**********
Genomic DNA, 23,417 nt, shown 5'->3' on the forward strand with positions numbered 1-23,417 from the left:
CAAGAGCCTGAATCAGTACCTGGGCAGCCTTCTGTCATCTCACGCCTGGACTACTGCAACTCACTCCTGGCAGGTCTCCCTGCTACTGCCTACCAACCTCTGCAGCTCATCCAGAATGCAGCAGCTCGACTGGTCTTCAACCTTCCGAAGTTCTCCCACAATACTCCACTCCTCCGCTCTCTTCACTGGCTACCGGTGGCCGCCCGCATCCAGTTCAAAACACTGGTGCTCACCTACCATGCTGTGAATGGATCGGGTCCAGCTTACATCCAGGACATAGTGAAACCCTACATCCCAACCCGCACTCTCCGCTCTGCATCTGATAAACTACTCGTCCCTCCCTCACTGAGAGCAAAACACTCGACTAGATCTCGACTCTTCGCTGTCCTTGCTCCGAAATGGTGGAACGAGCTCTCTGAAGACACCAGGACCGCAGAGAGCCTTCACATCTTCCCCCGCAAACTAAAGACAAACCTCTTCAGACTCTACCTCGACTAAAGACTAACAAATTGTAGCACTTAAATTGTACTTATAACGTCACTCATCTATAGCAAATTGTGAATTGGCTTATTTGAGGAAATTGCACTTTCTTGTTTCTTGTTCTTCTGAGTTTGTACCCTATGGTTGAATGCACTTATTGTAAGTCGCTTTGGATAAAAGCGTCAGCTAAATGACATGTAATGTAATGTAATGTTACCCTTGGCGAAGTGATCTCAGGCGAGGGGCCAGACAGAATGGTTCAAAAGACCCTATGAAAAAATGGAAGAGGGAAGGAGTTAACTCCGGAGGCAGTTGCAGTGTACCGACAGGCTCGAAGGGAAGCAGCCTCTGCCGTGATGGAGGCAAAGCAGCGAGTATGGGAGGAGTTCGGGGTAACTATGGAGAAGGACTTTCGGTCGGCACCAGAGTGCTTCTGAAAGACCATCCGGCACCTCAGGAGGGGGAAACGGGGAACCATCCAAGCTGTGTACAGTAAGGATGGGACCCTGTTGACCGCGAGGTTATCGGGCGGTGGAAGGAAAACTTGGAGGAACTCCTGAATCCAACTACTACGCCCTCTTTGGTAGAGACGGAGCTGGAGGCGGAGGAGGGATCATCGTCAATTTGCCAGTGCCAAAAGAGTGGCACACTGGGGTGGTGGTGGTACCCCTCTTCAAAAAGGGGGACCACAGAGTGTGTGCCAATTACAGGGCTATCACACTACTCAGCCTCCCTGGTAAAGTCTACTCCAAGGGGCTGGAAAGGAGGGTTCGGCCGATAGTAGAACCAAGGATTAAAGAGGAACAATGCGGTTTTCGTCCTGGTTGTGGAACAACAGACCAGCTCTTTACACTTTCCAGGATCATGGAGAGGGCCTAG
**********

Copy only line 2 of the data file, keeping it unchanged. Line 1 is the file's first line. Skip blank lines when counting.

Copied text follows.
CAAGAGCCTGAATCAGTACCTGGGCAGCCTTCTGTCATCTCACGCCTGGACTACTGCAACTCACTCCTGGCAGGTCTCCCTGCTACTGCCTACCAACCTCTGCAGCTCATCCAGAATGCAGCAGCTCGACTGGTCTTCAACCTTCCGAAGTTCTCCCACAATACTCCACTCCTCCGCTCTCTTCACTGGCTACCGGTGGCCGCCCGCATCCAGTTCAAAACACTGGTGCTCACCTACCATGCTGTGAATGGATCGGGTCCAGCTTACATCCAGGACATAGTGAAACCCTACATCCCAACCCGCACTCTCCGCTCTGCATCTGATAAACTACTCGTCCCTCCCTCACTGAGAGCAAAACACTCGACTAGATCTCGACTCTTCGCTGTCCTTGCTCCGAAATGGTGGAACGAGCTCTCTGAAGACACCAGGACCGCAGAGAGCCTTCACATCTTCCCCCGCAAACTAAAGACAAACCTCTTCAGACTCTACCTCGACTAAAGACTAACAAATTGTAGCACTTAAATTGTACTTATAACGTCACTCATCTATAGCAAATTGTGAATTGGCTTATTTGAGGAAATTGCACTTTCTTGTTTCTTGTTCTTCTGAGTTTGTACCCTATGGTTGAATGCACTTATTGTAAGTCGCTTTGGATAAAAGCGTCAGCTAAATGACATGTAATGTAATGTAATGTTACCCTTGGCGAAGTGATCTCAGGCGAGGGGCCAGACAGAATGGTTCAAAAGACCCTATGAAAAAATGGAAGAGGGAAGGAGTTAACTCCGGAGGCAGTTGCAGTGTACCGACAGGCTCGAAGGGAAGCAGCCTCTGCCGTGATGGAGGCAAAGCAGCGAGTATGGGAGGAGTTCGGGGTAACTATGGAGAAGGACTTTCGGTCGGCACCAGAGTGCTTCTGAAAGACCATCCGGCACCTCAGGAGGGGGAAACGGGGAACCATCCAAGCTGTGTACAGTAAGGATGGGACCCTGTTGACCGCGAGGTTATCGGGCGGTGGAAGGAAAACTTGGAGGAACTCCTGAATCCAACTACTACGCCCTCTTTGGTAGAGACGGAGCTGGAGGCGGAGGAGGGATCATCGTCAATTTGCCAGTGCCAAAAGAGTGGCACACTGGGGTGGTGGTGGTACCCCTCTTCAAAAAGGGGGACCACAGAGTGTGTGCCAATTACAGGGCTATCACACTACTCAGCCTCCCTGGTAAAGTCTACTCCAAGGGGCTGGAAAGGAGGGTTCGGCCGATAGTAGAACCAAGGATTAAAGAGGAACAATGCGGTTTTCGTCCTGGTTGTGGAACAACAGACCAGCTCTTTACACTTTCCAGGATCATGGAGAGGGCCTAG